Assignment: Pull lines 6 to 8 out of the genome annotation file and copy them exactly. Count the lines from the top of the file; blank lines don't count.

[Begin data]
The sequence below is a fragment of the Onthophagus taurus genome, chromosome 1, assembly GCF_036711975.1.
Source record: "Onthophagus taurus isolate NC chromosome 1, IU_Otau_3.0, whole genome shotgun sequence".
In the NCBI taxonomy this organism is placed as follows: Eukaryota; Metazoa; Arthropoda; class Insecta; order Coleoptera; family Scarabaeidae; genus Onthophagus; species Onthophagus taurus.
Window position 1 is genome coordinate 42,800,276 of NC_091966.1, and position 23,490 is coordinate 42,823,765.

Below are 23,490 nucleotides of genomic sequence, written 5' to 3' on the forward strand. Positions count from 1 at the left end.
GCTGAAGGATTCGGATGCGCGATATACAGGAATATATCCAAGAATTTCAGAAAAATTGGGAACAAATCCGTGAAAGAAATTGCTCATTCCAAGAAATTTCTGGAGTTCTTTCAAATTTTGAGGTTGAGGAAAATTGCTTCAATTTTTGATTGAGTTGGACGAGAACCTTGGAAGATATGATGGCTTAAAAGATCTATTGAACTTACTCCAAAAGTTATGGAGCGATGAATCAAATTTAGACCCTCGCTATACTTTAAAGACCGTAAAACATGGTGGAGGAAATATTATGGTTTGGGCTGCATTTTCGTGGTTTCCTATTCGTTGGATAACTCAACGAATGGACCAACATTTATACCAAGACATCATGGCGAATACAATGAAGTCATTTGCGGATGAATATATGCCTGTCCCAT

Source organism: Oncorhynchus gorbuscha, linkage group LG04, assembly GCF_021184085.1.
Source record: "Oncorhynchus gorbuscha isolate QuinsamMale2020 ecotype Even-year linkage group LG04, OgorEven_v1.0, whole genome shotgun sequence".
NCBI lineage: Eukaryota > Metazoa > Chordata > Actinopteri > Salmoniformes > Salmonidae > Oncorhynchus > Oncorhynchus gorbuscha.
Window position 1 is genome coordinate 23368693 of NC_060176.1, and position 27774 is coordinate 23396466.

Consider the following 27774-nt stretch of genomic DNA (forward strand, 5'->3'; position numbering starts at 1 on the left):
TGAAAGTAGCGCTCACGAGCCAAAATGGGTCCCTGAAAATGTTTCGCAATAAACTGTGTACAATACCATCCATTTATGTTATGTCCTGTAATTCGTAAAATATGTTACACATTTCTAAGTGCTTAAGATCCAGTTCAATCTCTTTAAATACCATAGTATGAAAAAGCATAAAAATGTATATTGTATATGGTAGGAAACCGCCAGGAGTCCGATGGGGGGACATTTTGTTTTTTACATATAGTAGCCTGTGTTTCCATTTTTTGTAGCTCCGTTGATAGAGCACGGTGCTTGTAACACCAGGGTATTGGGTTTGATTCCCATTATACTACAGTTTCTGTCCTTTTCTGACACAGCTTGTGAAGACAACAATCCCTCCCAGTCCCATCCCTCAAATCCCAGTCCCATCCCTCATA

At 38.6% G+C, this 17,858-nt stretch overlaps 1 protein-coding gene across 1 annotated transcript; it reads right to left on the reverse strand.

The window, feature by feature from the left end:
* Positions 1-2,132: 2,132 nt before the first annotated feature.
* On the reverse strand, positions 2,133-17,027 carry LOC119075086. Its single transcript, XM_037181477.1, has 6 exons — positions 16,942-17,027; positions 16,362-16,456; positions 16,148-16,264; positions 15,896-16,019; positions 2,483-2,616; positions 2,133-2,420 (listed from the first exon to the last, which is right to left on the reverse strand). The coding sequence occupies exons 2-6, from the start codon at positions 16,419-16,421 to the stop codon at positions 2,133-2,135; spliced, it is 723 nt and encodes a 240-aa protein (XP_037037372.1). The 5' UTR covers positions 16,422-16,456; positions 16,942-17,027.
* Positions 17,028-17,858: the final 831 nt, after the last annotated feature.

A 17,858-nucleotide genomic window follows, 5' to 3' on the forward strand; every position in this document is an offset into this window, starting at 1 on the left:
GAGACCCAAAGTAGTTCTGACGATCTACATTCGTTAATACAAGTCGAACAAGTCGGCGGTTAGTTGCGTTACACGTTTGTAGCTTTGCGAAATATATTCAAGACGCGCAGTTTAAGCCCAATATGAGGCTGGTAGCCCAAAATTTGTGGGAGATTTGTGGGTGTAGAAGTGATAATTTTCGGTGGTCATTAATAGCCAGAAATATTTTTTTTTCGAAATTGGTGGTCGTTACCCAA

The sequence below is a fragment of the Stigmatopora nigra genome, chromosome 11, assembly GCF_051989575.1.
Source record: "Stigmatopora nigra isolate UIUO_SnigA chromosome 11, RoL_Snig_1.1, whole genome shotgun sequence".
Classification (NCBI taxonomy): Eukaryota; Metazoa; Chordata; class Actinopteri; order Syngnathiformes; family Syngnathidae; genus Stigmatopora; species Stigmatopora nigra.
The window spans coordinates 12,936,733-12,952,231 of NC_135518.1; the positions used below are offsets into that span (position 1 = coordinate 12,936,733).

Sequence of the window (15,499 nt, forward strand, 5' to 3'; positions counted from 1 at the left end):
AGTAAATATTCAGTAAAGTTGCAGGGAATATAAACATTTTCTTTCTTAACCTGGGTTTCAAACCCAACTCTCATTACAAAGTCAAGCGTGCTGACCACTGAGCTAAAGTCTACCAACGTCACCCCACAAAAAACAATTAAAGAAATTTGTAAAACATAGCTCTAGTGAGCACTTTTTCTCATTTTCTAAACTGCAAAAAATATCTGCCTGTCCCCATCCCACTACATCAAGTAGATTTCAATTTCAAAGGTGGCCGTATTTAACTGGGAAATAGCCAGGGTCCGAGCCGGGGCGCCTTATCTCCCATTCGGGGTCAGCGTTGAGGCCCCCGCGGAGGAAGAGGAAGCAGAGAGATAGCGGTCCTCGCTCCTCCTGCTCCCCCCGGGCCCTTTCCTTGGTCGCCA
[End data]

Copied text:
GCTGAAGGATTCGGATGCGCGATATACAGGAATATATCCAAGAATTTCAGAAAAATTGGGAACAAATCCGTGAAAGAAATTGCTCATTCCAAGAAATTTCTGGAGTTCTTTCAAATTTTGAGGTTGAGGAAAATTGCTTCAATTTTTGATTGAGTTGGACGAGAACCTTGGAAGATATGATGGCTTAAAAGATCTATTGAACTTACTCCAAAAGTTATGGAGCGATGAATCAAATTTAGACCCTCGCTATACTTTAAAGACCGTAAAACATGGTGGAGGAAATATTATGGTTTGGGCTGCATTTTCGTGGTTTCCTATTCGTTGGATAACTCAACGAATGGACCAACATTTATACCAAGACATCATGGCGAATACAATGAAGTCATTTGCGGATGAATATATGCCTGTCCCAT

Source organism: Oncorhynchus gorbuscha, linkage group LG04, assembly GCF_021184085.1.
Source record: "Oncorhynchus gorbuscha isolate QuinsamMale2020 ecotype Even-year linkage group LG04, OgorEven_v1.0, whole genome shotgun sequence".